ICYMI, English language is changing faster than ever
ICYMI, English language is changing faster than ever, says expert
Parents’ fomo is justified as they are left behind by terms like fleek, bae and other neologisms their children are using online.
Social media is one of the influences driving changes in the English language.
The English language is evolving at a faster rate now than at any other time in history because of social media and instant messaging, a language expert has said.
John Sutherland, professor of English from University College London, who led a study into common social media and “text speak” terms, found most parents were baffled by the language used by their children.
According to the study, commissioned by Samsung for a phone launch, there was a “seismic generational gap” between the older and younger generations when it came to how modern informal language was used.
Modern terms such as “fleek” and “bae” were found to be the most commonly confused by parents, with 10% of the 2,000 surveyed being able to identify the true meaning of “bae” – a term of affection; while 86% of parents who took part in the survey said they felt teenagers spoke an entirely different language on social media sites such as Twitter and Facebook.
“Fleek” – which means looking good – came top of the list of terms parents did not understand, with 43% selecting it as a term they did not know.
This was ahead of fomo (fear of missing out) and bae (thought to have come from “before anyone else”, or to represent a shortened version of “babe”) – which 40% of parents said they didn’t know.
Popular social media acronyms ICYMI (in case you missed it), TBT (throwback Thursday) and NSFW (not safe for work) also made the list of terms parents failed to understand.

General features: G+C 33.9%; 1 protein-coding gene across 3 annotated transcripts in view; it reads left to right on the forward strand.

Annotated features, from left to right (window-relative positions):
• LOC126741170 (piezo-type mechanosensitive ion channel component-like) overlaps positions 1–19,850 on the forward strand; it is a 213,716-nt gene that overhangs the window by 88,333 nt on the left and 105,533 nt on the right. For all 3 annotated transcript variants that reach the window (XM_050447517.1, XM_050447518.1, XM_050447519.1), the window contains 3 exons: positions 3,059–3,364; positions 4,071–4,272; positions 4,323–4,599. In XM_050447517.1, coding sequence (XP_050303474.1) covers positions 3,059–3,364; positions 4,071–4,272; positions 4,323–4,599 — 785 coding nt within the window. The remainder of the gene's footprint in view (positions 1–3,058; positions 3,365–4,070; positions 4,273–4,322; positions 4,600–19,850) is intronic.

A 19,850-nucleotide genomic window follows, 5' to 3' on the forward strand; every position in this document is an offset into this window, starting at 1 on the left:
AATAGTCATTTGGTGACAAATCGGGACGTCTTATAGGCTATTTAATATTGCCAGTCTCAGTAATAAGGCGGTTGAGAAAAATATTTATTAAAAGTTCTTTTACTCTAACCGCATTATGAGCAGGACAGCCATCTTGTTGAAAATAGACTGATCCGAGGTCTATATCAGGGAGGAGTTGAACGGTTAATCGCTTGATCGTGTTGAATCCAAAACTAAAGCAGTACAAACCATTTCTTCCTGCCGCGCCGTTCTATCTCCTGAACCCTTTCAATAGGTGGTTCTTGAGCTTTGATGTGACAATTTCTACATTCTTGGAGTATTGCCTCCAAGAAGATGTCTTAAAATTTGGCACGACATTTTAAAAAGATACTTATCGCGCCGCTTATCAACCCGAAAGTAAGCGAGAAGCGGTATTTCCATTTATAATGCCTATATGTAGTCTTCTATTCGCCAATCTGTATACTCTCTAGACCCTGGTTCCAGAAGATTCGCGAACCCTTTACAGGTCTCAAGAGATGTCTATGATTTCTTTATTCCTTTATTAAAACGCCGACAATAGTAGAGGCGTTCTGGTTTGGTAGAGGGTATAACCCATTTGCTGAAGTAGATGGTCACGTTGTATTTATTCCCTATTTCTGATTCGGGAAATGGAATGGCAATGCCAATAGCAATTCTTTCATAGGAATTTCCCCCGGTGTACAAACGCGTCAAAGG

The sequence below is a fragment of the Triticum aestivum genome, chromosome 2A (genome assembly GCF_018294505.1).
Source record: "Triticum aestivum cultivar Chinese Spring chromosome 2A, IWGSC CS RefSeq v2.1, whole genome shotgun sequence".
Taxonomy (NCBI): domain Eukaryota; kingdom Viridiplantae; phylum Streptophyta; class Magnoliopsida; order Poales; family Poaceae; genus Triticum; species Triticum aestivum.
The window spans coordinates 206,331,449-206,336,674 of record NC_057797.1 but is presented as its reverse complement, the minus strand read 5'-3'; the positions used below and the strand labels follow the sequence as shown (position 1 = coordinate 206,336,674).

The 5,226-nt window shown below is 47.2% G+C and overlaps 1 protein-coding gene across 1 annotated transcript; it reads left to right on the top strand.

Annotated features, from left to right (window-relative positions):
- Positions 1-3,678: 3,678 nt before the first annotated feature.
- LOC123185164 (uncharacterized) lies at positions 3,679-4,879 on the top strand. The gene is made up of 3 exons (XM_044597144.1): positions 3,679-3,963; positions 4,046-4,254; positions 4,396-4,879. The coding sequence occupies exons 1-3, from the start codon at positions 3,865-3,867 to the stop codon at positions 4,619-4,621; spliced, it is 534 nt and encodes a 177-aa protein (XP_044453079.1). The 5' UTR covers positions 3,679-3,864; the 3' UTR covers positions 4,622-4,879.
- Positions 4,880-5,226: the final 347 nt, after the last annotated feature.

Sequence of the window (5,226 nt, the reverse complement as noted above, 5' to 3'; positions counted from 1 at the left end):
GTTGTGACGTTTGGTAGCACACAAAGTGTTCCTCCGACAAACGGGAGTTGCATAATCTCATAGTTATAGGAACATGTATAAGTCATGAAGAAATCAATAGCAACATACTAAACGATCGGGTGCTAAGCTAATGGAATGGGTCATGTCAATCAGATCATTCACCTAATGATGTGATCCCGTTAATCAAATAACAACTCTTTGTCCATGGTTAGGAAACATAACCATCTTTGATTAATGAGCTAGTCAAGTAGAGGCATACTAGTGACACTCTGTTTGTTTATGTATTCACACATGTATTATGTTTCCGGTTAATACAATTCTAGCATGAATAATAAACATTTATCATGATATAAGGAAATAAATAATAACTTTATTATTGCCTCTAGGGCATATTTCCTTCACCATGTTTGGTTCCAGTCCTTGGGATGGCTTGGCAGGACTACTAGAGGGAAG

Sutherland said: “The limitation of characters on old handsets were a key factor in the rise of acronyms in text messaging such as TXT, GR8 and M8.
“However technological evolution has meant that these words are now effectively extinct from the text speak language and are seen as antique text speak.”
The rise of emojis could be the next phase in language and communication, and that the increasing use of icons had an historical link, Sutherland said.
“The use of audio and visual messaging has become more commonplace with the soaring popularity of social media and instant messaging apps such as Instagram, Vine and Snapchat,” he said.
“In fact we are moving to a more pictographic form of communication with the increasing popularity of emoticon.
“This harks back to a caveman form of communication where a single picture can convey a full range of messages and emotions.
“In the future less words and letters will be used in messaging as pictures and icons take over the text speak language.”
Both Apple’s iOS and Google’s Android mobile platforms now have emoji keyboards built into their software as standard.
at 09 October
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